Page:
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Welcome to Mick Hanly’s page here on    Mick Hanly has carved an international career in an often unforgiving music business; from would be teenage rock ‘n’ roller to professional folk-singer to country singer and, more significantly, country songwriter of world class stature, earning him an international reputation and the respect of both peers and ordinary listener alike. Mick Hanly was born into a music loving family in Limerick and grew up in that city where his early influences were “hurling, confession, leathers, Alan Ladd, Jack Palance and ‘The Boy’ (the film hero – Audie Murphy etc).  The arrival in Limerick of rock ‘n’ roll in the mid -’50s fired Mick’s imagination as nothing ever had before. His first guitar, purchased for little over £2 in Todds of Limerick, accompanied him as he steeled his nerve to perform ‘Living Doll’ (while wearing his mother’s straw hat!) at a primary school concert in 1958. “I got my first real guitar much later”, Mick recalls. “It was a Hagstrom costing 63 guineas and paid for in ten shillings-a-week installments for four years. It was a beautiful instrument.   

1970 found Mick working in Galway City for the E.S.B. (Electricity Supply Board) and performing Woody Guthrie and Paul Simon material in his spare time in the Golden Key, a well known folk music venue in that city.  For Mick, meeting Michael O’ Domhnaill at the Swamp Folk club in Rathmines in Dublin in early ’72 was timely. Together they formed Monroe and landed a spot as support for the now-famous Planxty Irish Tour of 1973. Monroe recorded an album, ‘Folk Weave’, for Polydor, now considered a seminal album which signposted the arrival of a new, and confident breed of contemporary Irish folk singer. Monroe split in ’75 when Michael joined the Bothy Band and Mick headed for Brittany and the life of an itinerant Irish folk troubadour.


He returned home to Ireland in ’77 to record a brace of albums for the Mulligan label, ‘A Kiss In the Morning Early’ and ‘As I Went Over Blackwater’ with the cream of Irish traditional musicians, Donal Lunny, Andy Irvine, Matt Mooloy (now with The Chieftains), Paddy Glackin, Noel Hill, Peter Brown and Declan Sinnott (Mary Black Band). After the release of his debut solo album, Mick regularly embarked on Irish and European tours with Andy Irvine who was forging ahead following the demise of the ground breaking Planxty. Skip to 1981, Christy Moore leaves Moving Hearts. One man seemed an obvious choice to fill the role of lead singer; and so Mick Hanly found himself handling the vocal chores with Moving Hearts.  While in the Hearts he had begun to perform his own material – ‘All I Remember’ and ‘Open Those Gates’ Being two of the best known and best loved.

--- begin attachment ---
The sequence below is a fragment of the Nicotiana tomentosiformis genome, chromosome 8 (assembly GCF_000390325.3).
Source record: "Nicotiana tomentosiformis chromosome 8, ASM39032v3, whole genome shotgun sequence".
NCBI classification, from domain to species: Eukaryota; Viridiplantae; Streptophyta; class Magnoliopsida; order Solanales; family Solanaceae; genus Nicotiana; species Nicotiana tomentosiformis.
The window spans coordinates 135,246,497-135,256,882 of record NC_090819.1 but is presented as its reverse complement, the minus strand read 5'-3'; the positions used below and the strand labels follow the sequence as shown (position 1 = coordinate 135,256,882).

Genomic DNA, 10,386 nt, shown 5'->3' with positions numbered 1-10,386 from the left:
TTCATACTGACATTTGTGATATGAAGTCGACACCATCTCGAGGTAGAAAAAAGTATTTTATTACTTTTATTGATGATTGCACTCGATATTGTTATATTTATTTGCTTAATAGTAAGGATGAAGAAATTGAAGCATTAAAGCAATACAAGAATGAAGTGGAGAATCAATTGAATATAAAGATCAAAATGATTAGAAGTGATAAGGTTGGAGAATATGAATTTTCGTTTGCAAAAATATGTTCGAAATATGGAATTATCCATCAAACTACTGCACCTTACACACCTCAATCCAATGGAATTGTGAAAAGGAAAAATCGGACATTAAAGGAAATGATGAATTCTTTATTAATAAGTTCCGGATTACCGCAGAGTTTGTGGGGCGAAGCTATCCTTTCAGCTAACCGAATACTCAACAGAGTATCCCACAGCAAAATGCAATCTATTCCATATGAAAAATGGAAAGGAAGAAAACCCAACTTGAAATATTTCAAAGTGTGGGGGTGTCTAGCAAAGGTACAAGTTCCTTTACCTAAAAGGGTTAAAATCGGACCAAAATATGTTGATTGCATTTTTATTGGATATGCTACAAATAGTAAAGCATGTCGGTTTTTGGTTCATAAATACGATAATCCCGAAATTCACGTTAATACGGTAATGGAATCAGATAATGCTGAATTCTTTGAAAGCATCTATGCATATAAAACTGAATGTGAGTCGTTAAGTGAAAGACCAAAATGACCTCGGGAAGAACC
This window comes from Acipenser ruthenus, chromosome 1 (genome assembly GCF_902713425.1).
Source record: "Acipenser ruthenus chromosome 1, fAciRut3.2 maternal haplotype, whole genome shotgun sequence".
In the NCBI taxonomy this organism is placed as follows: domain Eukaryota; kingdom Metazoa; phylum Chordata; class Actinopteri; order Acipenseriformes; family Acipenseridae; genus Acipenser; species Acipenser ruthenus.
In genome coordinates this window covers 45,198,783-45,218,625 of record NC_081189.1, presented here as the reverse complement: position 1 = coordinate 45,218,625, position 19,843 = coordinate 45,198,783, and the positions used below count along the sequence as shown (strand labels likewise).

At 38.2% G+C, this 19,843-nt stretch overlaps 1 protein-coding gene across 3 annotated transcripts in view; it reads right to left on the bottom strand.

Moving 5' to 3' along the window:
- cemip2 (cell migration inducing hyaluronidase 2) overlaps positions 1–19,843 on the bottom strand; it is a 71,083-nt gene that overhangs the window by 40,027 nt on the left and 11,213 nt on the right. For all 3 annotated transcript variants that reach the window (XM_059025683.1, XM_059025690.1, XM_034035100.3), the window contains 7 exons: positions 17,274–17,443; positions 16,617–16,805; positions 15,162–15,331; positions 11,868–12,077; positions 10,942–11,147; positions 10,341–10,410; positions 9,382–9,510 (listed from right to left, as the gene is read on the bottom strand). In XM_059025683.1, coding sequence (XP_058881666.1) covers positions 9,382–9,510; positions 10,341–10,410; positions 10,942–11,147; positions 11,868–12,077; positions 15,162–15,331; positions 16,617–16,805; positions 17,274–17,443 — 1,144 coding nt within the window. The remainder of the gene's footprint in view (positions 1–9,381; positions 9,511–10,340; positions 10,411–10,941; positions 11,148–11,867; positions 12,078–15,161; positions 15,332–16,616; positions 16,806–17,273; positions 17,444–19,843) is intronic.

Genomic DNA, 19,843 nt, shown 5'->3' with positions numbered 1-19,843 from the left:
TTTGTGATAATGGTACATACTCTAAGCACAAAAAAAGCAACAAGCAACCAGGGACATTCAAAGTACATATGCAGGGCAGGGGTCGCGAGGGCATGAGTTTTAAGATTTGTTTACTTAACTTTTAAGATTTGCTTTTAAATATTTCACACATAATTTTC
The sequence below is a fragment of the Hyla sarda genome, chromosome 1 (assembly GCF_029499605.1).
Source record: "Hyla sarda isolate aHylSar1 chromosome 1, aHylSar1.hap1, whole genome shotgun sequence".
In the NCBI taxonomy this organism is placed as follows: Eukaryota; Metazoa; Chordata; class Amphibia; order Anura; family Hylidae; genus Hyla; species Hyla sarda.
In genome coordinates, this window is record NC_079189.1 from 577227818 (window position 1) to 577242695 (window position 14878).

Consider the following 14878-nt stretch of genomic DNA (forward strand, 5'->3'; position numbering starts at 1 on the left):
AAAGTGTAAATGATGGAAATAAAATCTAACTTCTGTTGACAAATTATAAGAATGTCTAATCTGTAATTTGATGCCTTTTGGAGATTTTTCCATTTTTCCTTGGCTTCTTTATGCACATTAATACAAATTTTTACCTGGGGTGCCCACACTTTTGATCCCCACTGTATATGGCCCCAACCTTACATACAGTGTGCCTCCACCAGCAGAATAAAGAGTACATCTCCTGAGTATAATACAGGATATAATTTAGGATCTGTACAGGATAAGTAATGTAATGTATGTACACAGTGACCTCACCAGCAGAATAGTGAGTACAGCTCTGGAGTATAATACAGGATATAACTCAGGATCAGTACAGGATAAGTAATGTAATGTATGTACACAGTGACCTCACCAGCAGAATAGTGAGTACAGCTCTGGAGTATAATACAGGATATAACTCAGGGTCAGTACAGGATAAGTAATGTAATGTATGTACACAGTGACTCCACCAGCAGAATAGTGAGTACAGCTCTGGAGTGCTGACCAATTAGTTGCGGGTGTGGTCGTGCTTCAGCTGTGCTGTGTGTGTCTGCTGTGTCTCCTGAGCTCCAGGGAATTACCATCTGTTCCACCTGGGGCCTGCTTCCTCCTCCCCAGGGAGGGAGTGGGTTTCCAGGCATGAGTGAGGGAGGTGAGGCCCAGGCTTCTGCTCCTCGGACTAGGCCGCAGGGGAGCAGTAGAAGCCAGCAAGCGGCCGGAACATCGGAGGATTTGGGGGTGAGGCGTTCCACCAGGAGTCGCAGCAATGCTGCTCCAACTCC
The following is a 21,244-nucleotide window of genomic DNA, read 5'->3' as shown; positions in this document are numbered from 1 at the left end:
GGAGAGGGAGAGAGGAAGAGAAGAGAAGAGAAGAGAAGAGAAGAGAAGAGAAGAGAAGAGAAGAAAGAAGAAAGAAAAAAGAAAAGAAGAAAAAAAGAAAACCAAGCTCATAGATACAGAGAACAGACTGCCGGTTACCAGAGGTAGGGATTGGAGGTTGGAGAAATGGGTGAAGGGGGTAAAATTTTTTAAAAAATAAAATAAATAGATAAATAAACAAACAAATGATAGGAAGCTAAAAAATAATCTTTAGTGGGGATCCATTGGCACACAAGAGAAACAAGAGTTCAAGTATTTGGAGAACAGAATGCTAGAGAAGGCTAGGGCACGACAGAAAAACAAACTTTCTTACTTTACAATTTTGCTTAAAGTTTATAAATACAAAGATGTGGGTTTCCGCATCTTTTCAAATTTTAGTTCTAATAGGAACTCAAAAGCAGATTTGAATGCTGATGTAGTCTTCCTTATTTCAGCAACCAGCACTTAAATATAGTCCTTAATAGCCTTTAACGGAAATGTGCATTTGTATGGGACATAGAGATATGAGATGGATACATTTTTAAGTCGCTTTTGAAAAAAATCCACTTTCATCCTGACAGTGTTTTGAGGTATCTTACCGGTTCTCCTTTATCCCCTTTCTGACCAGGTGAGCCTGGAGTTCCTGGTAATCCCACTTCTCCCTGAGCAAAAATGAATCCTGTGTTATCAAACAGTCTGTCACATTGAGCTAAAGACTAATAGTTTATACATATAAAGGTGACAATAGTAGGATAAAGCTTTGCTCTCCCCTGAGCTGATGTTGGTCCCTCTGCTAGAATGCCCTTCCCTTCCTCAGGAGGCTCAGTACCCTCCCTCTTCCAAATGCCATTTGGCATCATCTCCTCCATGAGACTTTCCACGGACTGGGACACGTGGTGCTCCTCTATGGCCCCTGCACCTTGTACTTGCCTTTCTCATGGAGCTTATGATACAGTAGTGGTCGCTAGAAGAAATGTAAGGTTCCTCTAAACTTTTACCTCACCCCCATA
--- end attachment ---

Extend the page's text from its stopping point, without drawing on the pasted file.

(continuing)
The album, Still Not Cured revealed Mick’s emergence as a songwriter to be reckoned with.  ‘Still not Cured’, ‘The Silence’ and ‘Sorry I Said What I Said’, Became radio hits and Mick was soon back on the road with his new band, Rusty Old Halo. Other Irish artists were now taking his songs seriously – Mary Black being one of the first to record a Mick Hanly original on her celebrated debut album. 1989 say the release of one of Mary Black’s best selling albums up to that period – ‘No Frontiers’ (Dara). Track two, side one say the unveiling of the song that was to eventually launch the rocket of its writer’s success story in the U.S., ‘Past the Point of Rescue’, which Mick recorded on his ‘All I Remember’ album, is a classic song of unrequited love. Riding on a memorable hook and chorus, “.and I wonder if I’m past the point of rescue/ and is no word from you at all the best that you can do”, the song is a masterpiece of finely-honed control and expression. This refined art was not lost on Nashville country-producer Jim Rooney, who passed the song to Hal Ketchum, a new artist he was working with who was about to record his debut album. The song, the title track of Hal’s album, was released in late ’91 as a single. A few short months later, ‘Past the Point of Rescue’ became one of the most played and the most-requested songs on the 2,500 country stations across the U.S., which sent both the single and the album into the top selling charts.  Mick Hanly had arrived internationally.   These days Mick Hanly is a happy man. He has cause to be, with a hit song under his belt, a new album on release, ‘Warts and All’ (Round Tower Records), and songs such as ‘My Love Is In America’, aired daily on Irish radio. He also possesses a strong back-catalogue of songs waiting to be explored and recorded (Fall Like A Stone, Free to Run, Birthmark etc.), as they no doubt will be following the American success of ‘Past The Point of Rescue’.  In the coming weeks on you will hear some fantastic unplugged podcast recordings that Mick was generous to perform for us when we met him at The Dock in Carrick on Shannon in April 2011. 

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